“There’s another thing I don’t understand. The Dhamma teaches that the heavenly realms are inhabited by both male and female devas, much like the human world. Beings there live a blissfully happy existence, enjoying a variety of pleasures that make it a very inviting place to live. But, unlike here on earth or in the heavens, it seems that no distinction is made between male and female beings in the brahma realms. Doesn’t it get kind of lonely there? I mean, they have no one to cheer them up or humor them when they get in a bad mood. And Nibbãna is even worse – there is no involvement with anything whatsoever. One is absolutely self-reliant in every way. Without the need to depend on anyone or anything for help, there is no need for one to become involved with others in anyway. One is truly independent. But how can one possibly take pride in anything there? Ordinarily, someone reaching an exalted state like Nibbãna should expect to be honored and praised by the other beings who live there. At least in the world, a prosperous person who has wealth and social status receives praise and admiration from his fellow human beings. But those going to Nibbãna find only silence – there’s no question of receiving praise and admiration from their peers. Which makes me wonder how such total silence can truly be a state of happiness. Please forgive me for asking such a crazy, unorthodox question, but unless I find out from someone who really knows the answer, this dilemma will continue to trouble me to no end.”

Ãcariya Mun: “The heavenly realms, the brahma realms, and Nibbãna are not reserved for skeptics like you. They are reserved for those who can realize their own true inner worth. Only such people realize the value of the heavenly realms, the brahma realms, and Nibbãna because they understand that the value of each successive realm increases relative to the virtuous qualities inherent in those who would attain them. Somebody like you can hardly dream of attaining such states. Even if you wanted to, you wouldn’t be able to go as long as your wife was still around. Were she to die, you would still be unable to stop yearning for her long enough to start wishing for a heavenly existence. The way you feel, even the exalted brahma realms and Nibbãna cannot compare with your wife, since those states cannot take care of you like she can. Thus, you don’t want to go, because you are afraid that you will lose the one who takes care of all your needs.”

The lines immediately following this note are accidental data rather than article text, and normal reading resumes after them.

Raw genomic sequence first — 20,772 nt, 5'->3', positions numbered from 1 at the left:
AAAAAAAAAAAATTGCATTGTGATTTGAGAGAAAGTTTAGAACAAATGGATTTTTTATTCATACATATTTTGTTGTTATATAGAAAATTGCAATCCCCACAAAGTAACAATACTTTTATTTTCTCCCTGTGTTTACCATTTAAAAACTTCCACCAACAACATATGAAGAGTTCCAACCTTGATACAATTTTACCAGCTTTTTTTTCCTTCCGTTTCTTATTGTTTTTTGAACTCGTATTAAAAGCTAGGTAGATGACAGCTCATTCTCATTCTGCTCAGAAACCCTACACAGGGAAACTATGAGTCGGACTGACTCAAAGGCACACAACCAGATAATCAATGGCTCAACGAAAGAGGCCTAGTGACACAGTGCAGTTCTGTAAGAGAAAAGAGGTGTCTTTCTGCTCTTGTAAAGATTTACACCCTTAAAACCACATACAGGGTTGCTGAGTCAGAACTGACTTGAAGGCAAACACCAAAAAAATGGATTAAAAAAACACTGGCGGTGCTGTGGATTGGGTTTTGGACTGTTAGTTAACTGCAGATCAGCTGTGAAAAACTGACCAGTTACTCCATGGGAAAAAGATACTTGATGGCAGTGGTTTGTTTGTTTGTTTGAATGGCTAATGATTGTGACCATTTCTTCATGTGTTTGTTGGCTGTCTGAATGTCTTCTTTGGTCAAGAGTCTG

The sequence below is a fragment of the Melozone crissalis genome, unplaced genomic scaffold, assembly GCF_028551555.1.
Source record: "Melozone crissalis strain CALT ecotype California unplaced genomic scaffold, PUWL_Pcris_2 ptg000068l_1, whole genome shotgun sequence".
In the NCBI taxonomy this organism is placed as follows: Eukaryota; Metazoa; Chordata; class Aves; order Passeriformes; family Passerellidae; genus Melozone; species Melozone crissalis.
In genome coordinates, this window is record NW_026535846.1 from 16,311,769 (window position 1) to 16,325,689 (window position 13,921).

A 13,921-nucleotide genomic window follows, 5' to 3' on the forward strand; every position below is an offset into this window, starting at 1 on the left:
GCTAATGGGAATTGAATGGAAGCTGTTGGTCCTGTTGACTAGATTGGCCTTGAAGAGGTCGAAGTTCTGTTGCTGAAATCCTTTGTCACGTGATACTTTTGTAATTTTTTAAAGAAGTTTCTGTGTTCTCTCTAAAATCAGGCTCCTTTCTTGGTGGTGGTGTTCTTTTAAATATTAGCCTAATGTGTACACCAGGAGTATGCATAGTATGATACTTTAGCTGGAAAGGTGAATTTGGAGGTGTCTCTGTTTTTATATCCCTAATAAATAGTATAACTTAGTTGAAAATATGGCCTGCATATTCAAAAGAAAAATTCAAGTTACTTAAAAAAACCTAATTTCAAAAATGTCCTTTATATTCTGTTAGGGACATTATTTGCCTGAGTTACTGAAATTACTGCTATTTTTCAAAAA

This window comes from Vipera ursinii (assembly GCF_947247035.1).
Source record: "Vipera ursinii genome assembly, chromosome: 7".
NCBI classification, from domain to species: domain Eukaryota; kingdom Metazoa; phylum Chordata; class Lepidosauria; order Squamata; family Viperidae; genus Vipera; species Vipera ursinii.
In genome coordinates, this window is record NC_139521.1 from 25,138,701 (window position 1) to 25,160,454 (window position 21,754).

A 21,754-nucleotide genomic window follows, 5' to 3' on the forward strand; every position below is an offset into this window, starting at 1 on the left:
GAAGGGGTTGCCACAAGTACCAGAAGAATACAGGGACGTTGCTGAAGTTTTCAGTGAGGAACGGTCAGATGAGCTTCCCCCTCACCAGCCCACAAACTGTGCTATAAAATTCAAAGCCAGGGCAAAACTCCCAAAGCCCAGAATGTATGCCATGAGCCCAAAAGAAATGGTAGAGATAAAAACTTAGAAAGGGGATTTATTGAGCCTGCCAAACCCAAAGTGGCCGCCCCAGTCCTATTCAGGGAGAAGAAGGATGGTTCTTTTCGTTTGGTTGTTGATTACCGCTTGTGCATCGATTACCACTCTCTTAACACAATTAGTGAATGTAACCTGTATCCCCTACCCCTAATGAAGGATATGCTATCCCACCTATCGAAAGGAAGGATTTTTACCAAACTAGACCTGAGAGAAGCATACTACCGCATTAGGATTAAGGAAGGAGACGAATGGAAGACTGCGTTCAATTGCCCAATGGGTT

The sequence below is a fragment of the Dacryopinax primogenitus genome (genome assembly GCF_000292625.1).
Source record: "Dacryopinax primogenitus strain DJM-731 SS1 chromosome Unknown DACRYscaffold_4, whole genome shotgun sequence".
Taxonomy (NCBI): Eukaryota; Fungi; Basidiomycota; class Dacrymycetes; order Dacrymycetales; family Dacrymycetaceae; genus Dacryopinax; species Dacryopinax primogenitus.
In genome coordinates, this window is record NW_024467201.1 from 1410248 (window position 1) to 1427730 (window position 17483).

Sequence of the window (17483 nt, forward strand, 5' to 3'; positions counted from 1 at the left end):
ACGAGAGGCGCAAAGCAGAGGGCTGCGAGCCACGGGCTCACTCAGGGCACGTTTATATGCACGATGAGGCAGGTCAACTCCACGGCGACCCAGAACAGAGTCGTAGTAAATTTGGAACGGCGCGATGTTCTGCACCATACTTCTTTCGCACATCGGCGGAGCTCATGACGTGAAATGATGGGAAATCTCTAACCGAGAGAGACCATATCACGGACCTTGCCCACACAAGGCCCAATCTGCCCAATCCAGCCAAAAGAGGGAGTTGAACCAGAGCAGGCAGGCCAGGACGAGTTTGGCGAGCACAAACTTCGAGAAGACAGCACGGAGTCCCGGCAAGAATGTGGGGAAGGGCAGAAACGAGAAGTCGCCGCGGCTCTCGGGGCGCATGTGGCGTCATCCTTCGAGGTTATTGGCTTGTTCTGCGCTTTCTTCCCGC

Ãcariya Mun and his questioner both laughed heartily, then Ãcariya Mun continued: “Even the kinds of happiness we experience here in the human world vary widely according to individual preferences. It is comparable to the way our sense faculties, which coexist in the same physical body, deal with different types of sensations. For example, the eyes prefer to see forms, the ears prefer to hear sounds, the nose prefers smells, the tongue prefers tastes, the body prefers tactile sensations, while the mind prefers to perceive mental objects – each according to its own natural bias. They can’t all be expected to have the same preference. Partaking of a good meal is one way to find pleasure. Living happily married together is yet another form of pleasure. The world has never been short of pleasant experiences, for they are an indispensable part of life that living beings everywhere feel obliged to pursue. There are forms of happiness experienced here on earth; there are others experienced in the heavenly realms, and still others in the brahma realms. Then there is the “happiness” of Nibbãna which is experienced by those who have totally eradicated the vexatious kilesas from their hearts. Their happiness is something entirely different from the worldly happiness of those with kilesas.

“If the happiness you receive from your wife’s company is really all you need, then why bother looking at sights and listening to sounds? Why bother eating or sleeping? Why bother developing virtuous qualities by giving donations, maintaining morality, or doing meditation? All you need do is live with your wife and let that happiness be the sum of all happiness you would otherwise receive from these sources. You could save yourself a lot of trouble that way. But can you actually do it?”